Last fall, I attended the induction ceremony for new members of the National Academy of Medicine (NAM), where we had the opportunity welcome the newly elected cohort. The diversity of this class of prominent scientists, physicians, and scholars was striking and differed dramatically from when I was elected in 1997.
For 2016, of the U.S. members, 43 percent were women, and many were from underrepresented groups. In comparison, only 21 percent of the inducted class from 1997 were women. This surge of diversity in the NAM is good for the organization and also good for science and medicine in America.
I have long believed that solving complex problems benefits from teams of people who tackle the issue from different perspectives and differing expertise. There is compelling research to substantiate this belief, too. Scott Page, a professor at the University of Michigan, has used mathematical modeling to demonstrate that groups of problem solvers from diverse backgrounds – gender, race, economic circumstance, and intelligence – produce better ideas, particularly when the problems are hard, really hard.*
Isn’t this what we need when pursuing answers to the scourge of deadly diseases, assessing the potential impacts of climate change, finding ways to better defend against foreign threats, and solving other immense societal challenges of our time?
My own life and experiences mirror the sea change in our country. When I was a graduate student in biochemistry at the University of North Carolina at Chapel Hill, half of my class of fellow graduate students were women, but none of our faculty mentors (and precious few in the entire university) were. We women felt this. That fact limited our aspirations.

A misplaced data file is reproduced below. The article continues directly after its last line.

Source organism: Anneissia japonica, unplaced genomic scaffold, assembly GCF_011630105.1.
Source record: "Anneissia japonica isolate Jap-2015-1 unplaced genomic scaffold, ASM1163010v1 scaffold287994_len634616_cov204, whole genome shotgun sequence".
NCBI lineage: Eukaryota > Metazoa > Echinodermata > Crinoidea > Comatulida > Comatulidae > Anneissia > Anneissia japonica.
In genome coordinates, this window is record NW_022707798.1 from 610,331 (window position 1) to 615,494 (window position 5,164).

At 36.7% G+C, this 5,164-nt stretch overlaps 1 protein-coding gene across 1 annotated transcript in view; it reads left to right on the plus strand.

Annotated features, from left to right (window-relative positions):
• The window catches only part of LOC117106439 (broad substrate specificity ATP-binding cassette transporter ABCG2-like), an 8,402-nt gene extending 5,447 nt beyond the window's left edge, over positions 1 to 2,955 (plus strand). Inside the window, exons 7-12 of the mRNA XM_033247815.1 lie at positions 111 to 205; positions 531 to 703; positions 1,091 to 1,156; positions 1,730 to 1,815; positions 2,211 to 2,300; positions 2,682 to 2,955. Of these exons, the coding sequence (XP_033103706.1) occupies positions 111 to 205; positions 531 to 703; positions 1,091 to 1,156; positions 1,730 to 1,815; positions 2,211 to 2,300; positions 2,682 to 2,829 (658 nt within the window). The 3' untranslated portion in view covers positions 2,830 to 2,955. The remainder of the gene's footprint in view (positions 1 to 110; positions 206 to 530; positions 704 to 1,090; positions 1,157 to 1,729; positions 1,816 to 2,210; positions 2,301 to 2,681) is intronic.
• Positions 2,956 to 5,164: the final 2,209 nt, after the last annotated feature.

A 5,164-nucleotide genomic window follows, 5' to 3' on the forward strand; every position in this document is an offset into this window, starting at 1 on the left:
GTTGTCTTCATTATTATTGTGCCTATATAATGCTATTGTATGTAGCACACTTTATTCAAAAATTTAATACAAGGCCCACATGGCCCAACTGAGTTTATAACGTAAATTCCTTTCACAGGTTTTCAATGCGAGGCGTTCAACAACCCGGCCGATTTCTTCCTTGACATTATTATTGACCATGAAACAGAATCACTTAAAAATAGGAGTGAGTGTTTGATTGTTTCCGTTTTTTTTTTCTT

It was only late in our graduate careers that Dr. Mary Ellen Jones joined the department as a full professor and added a new dynamic to the program: she invited prominent women scientists from all over the country to speak on campus and made sure that students interacted with these accomplished professionals. These visits made a tremendous impact, lifted my career sights enormously, and her presence and new ideas changed our department forever.
As we near the end of Women’s History month, I offer this vignette as it reminds me that diversity remains one of our nation’s greatest strengths. For America’s enduring success and global preeminence, we must continue to find ways to take advantage of it. By exposing students to faculty from different walks of life, patients to physicians from diverse backgrounds, research teams to people from different disciplines and life experiences, we create environments that lead to better ideas, better solutions, and better citizens.
Together, we should not accept anything less. For the future of the young people we educate, for the future of the academy and the future of our society, we must support and encourage diversity in all disciplines and occupations.
* Page, Scott. The Difference, How the Power of Diversity Creates Better Groups, Firms, Schools and Societies. 2007 Princeton University Press.